The S&P 500 may be at fresh records, but the beaten-down tech sector has yet to break through to its own.
The Nasdaq 100, often used as a proxy for tech and other high-growth stocks, still has just under 1% to go until it breaks through highs set in late April. That group had been punished by rising interest rates and inflation fears.
Now, the Nasdaq 100 has entered a wait-and-see stretch, according to TradingAnalysis.com founder Todd Gordon.
"We're in the very early goings of summer here and we've seen triangle consolidation," Gordon told CNBC's "Trading Nation" on Thursday. "We're in fact in a triangle consolidation in the indexes with a lot of distracting side themes like the meme stocks that really don't have a big impact on what's actually happening."
Whether the index breaks higher or lower could depend on the next reading of the consumer price index, he added.
"This is a 30-year chart of CPI, and connecting the two major highs of the 1990s and early 2000s, we just came right up into the resistance at 5% year-over-year change. And I think this is going to be very telling of if this rotation into interest rate sensitive and reopening sectors like financials, industrials and energy continues and inflation continues to go," said Gordon.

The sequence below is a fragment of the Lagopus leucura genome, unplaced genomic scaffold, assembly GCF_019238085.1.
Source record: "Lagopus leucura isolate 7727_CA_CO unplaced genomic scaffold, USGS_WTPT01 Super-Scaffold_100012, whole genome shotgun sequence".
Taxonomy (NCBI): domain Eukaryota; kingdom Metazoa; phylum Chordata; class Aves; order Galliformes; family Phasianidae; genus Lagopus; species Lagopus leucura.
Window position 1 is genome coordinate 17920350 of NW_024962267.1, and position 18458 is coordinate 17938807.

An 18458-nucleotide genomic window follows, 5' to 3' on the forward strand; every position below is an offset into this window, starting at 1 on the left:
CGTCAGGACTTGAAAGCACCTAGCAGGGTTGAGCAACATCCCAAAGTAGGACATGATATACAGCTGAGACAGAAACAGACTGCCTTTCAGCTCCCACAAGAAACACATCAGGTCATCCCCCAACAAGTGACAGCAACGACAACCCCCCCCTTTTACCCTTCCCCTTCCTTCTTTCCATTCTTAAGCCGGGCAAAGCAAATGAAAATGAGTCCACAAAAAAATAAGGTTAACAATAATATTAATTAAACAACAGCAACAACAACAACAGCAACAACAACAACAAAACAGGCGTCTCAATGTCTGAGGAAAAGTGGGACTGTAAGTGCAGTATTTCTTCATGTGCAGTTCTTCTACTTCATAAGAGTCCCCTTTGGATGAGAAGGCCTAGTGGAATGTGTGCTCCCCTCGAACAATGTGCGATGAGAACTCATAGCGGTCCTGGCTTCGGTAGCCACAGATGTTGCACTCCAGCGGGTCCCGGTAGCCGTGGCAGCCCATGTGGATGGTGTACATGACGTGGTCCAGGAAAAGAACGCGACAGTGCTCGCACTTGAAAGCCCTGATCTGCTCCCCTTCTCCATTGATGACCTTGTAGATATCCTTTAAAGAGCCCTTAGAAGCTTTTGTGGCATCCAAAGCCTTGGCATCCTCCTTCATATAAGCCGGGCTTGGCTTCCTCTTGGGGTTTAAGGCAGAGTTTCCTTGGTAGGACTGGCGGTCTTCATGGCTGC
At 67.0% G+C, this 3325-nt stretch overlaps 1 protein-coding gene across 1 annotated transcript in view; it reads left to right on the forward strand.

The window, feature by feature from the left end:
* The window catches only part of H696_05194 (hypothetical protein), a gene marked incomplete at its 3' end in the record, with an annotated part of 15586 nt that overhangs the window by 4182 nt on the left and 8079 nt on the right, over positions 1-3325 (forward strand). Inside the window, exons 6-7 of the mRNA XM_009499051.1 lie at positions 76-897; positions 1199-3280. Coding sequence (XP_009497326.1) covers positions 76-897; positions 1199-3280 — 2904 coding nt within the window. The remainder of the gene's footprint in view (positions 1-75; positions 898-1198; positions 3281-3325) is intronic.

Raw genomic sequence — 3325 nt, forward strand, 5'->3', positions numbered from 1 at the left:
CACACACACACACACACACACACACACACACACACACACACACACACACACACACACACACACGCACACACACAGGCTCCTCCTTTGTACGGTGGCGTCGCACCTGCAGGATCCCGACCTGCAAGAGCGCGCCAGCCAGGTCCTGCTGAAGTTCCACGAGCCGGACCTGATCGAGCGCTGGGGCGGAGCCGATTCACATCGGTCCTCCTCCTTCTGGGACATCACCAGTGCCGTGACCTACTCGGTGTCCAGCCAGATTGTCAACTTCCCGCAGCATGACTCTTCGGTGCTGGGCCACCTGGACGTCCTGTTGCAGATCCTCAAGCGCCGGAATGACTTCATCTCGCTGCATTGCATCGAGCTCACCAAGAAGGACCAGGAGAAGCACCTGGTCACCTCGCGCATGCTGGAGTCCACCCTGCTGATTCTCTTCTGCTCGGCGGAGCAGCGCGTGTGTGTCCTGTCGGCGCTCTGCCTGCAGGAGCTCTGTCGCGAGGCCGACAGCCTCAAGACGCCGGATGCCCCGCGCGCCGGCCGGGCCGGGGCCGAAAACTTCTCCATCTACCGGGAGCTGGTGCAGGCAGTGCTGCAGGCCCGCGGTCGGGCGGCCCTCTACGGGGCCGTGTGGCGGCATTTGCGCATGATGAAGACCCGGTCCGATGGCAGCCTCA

If that continues to break above that decade-long trend line, Gordon said, the case for technology and certain consumer discretionary stocks becomes more difficult to make.
"If we fail, however, then that might start to suggest that technology could see a move back and we could rotate back into [the sector]," said Gordon.
The XLK S&P 500 technology ETF has risen 8% this year, weaker than the S&P 500's 13% gain. The QQQ Nasdaq 100 ETF, which holds mega-cap tech stocks such as Apple and Microsoft, is also 8% higher in 2021.